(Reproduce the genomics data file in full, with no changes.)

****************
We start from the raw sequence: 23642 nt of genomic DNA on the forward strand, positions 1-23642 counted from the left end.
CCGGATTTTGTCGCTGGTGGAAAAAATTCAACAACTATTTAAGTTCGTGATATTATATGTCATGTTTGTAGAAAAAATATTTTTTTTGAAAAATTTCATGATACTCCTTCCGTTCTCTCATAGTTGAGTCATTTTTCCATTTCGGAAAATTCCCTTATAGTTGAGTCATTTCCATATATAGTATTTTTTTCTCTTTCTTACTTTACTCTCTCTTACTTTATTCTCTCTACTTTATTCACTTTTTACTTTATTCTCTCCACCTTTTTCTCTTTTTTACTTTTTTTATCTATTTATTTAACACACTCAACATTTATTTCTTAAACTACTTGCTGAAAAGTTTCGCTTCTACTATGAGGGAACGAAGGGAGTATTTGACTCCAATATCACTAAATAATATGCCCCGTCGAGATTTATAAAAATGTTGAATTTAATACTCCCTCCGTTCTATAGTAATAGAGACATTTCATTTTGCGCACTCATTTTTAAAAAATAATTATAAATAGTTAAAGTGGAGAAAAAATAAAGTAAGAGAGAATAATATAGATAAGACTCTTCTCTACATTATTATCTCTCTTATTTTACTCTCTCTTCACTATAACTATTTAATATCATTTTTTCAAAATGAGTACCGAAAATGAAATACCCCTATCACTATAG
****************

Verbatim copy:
We start from the raw sequence: 23642 nt of genomic DNA on the forward strand, positions 1-23642 counted from the left end.
CCGGATTTTGTCGCTGGTGGAAAAAATTCAACAACTATTTAAGTTCGTGATATTATATGTCATGTTTGTAGAAAAAATATTTTTTTTGAAAAATTTCATGATACTCCTTCCGTTCTCTCATAGTTGAGTCATTTTTCCATTTCGGAAAATTCCCTTATAGTTGAGTCATTTCCATATATAGTATTTTTTTCTCTTTCTTACTTTACTCTCTCTTACTTTATTCTCTCTACTTTATTCACTTTTTACTTTATTCTCTCCACCTTTTTCTCTTTTTTACTTTTTTTATCTATTTATTTAACACACTCAACATTTATTTCTTAAACTACTTGCTGAAAAGTTTCGCTTCTACTATGAGGGAACGAAGGGAGTATTTGACTCCAATATCACTAAATAATATGCCCCGTCGAGATTTATAAAAATGTTGAATTTAATACTCCCTCCGTTCTATAGTAATAGAGACATTTCATTTTGCGCACTCATTTTTAAAAAATAATTATAAATAGTTAAAGTGGAGAAAAAATAAAGTAAGAGAGAATAATATAGATAAGACTCTTCTCTACATTATTATCTCTCTTATTTTACTCTCTCTTCACTATAACTATTTAATATCATTTTTTCAAAATGAGTACCGAAAATGAAATACCCCTATCACTATAG